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ERIC Number: ED561069
Record Type: Non-Journal
Publication Date: 2013-Nov
Pages: 33
Abstractor: ERIC
Reference Count: N/A
Meeting Students Where They Are: Profiles of Students in Competency-Based Degree Programs
Klein-Collins, Rebecca; Baylor, Elizabeth
Center for American Progress
An educated workforce is one of the bedrocks not just of a strong American middle class, but also of a strong U.S. economy. To ensure that America has the most competitive global workforce, President Barack Obama articulated a goal that, by 2020, every American should continue their educational training after high school so that the United States will increase its proportion of college graduates. This ambitious policy objective will require our postsecondary education system to embrace changes and find new ways to improve student success while maintaining affordability and quality. One way that some postsecondary institutions are innovating is by focusing more on what students learn, rather than where or how long the learning takes place. This can be a more efficient way for students to progress toward a degree, yet it is a very different way for higher education to operate. For more than 100 years, postsecondary education has been designed around the credit hour, a measure of how much time students spend in the classroom. Although it was not originally designed for this purpose, the credit hour is used in higher education as a proxy for student learning, with the student progressing toward a degree by accumulating a prescribed number of these time-based units. An alternative approach is competency-based education, which makes student learning--not time--the focus. This report catalogues stories of average Americans--some who went to college directly after high school, some who are returning to postsecondary education after many years in the workforce, and others who are pursuing graduate studies. All of these students have one thing in common: They are participating in a competency-based education program that tracks their progress by measuring the knowledge and skills they have acquired. This report demonstrates the positive qualities of competency-based learning and identifies commonalities among student experiences that can inform the policy priorities for those looking to expand and reform postsecondary educational offerings.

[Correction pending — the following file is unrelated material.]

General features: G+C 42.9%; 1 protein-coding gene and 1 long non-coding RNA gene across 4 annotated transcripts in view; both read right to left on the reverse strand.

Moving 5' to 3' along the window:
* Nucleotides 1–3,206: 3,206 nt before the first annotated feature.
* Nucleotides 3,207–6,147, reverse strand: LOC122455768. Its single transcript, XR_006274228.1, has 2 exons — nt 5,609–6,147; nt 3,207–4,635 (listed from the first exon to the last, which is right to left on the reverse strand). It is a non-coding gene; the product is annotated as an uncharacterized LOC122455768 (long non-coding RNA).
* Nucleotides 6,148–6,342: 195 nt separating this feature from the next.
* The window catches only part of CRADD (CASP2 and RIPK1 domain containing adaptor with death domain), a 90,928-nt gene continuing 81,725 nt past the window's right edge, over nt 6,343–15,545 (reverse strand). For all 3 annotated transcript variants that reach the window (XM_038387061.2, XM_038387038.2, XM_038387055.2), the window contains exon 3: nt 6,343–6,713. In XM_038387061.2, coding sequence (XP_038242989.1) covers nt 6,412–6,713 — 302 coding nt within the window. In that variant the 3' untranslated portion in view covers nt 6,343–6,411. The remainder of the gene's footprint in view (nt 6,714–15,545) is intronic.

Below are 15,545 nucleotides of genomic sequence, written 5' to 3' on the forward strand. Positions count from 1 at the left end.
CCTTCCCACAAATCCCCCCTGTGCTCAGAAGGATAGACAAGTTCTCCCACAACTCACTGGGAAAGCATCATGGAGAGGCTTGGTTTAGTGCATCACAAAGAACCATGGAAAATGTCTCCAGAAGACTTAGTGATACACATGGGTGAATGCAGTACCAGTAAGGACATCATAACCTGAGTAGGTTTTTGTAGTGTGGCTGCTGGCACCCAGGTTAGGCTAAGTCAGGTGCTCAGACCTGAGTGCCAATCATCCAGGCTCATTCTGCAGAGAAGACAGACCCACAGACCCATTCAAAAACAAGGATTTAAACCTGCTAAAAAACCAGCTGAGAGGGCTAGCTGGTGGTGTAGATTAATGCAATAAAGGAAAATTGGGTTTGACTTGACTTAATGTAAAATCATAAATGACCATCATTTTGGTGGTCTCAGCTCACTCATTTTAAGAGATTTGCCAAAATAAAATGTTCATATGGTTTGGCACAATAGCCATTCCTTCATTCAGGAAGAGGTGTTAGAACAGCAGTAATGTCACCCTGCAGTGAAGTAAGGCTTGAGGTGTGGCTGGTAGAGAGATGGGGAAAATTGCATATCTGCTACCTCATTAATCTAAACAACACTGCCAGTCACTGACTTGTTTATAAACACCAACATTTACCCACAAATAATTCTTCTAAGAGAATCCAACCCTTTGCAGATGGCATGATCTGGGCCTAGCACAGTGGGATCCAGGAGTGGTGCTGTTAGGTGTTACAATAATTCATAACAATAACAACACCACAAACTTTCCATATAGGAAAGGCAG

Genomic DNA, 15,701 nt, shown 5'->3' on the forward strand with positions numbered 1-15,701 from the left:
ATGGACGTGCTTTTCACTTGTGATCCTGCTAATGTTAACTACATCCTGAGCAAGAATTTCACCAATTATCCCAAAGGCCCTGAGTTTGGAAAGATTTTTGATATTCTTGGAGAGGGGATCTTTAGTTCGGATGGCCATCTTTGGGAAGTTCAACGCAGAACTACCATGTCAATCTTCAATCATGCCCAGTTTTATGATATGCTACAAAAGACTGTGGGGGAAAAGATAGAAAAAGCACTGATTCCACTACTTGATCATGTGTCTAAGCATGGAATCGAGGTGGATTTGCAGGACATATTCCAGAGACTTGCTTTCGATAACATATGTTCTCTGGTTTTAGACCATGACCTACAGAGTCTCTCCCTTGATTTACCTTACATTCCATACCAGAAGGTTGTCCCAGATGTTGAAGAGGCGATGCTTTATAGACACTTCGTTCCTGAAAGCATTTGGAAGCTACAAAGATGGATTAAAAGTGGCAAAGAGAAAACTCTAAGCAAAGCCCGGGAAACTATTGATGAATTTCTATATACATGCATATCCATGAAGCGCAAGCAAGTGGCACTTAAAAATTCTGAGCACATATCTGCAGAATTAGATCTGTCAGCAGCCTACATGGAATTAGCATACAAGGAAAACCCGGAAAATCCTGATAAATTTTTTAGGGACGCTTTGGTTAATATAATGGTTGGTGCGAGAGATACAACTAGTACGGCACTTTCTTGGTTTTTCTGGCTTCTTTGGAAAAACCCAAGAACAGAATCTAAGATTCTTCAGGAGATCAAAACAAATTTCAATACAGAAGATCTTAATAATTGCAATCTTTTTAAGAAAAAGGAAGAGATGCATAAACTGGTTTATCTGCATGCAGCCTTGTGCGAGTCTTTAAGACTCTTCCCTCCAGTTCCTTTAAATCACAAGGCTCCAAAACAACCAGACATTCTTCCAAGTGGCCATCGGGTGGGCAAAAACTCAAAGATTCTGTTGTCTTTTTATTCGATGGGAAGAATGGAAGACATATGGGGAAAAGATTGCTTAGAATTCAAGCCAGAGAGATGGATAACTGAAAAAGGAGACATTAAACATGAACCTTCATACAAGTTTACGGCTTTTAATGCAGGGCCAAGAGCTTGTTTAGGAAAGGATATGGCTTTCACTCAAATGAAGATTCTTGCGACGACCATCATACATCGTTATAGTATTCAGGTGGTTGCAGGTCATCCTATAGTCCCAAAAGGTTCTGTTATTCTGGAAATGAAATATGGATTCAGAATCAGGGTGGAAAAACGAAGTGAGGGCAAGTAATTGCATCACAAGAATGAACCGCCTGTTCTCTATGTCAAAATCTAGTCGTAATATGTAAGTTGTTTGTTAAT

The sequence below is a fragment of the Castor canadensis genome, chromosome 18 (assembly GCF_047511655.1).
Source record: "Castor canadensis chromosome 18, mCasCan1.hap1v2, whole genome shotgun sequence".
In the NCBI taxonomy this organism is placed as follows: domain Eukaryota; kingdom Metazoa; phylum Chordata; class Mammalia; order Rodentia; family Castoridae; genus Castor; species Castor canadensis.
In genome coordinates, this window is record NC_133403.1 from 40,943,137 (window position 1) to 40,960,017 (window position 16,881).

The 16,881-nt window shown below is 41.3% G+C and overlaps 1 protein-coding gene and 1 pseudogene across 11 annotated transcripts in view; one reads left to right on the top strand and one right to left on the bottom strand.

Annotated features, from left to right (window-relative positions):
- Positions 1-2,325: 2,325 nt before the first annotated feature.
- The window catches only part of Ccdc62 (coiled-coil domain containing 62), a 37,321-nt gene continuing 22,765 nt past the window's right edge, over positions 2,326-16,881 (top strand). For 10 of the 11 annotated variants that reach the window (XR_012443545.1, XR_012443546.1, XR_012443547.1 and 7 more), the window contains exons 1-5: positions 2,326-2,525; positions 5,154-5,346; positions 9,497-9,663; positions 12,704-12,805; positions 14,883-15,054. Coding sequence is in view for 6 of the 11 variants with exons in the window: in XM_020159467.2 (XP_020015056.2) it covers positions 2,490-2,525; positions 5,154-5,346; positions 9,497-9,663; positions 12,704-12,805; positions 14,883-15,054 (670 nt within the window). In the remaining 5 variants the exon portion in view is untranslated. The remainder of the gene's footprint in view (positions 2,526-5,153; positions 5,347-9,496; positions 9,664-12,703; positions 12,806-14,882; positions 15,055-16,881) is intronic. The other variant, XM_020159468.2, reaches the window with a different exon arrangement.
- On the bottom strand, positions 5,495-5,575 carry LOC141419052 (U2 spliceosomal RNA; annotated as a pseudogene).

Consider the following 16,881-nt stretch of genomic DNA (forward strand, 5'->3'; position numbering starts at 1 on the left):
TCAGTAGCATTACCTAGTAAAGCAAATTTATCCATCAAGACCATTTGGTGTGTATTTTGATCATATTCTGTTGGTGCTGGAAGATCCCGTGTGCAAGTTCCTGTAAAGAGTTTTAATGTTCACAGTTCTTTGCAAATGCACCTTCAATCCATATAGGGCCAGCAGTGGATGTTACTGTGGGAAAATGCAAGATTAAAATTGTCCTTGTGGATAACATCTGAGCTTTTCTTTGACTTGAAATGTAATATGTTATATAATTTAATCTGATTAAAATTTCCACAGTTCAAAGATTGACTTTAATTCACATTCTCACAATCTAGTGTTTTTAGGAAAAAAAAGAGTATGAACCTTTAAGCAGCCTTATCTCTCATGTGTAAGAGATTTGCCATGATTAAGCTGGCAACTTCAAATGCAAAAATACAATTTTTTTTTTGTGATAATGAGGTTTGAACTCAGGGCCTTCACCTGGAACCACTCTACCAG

Center for American Progress. 1333 H Street NW 10th Floor, Washington, DC 20005. Tel: 202-682-1611; Web site:
Publication Type: Reports - Descriptive
Education Level: Postsecondary Education
Audience: N/A
Language: English
Sponsor: N/A
Authoring Institution: Center for American Progress; Council for Adult and Experiential Learning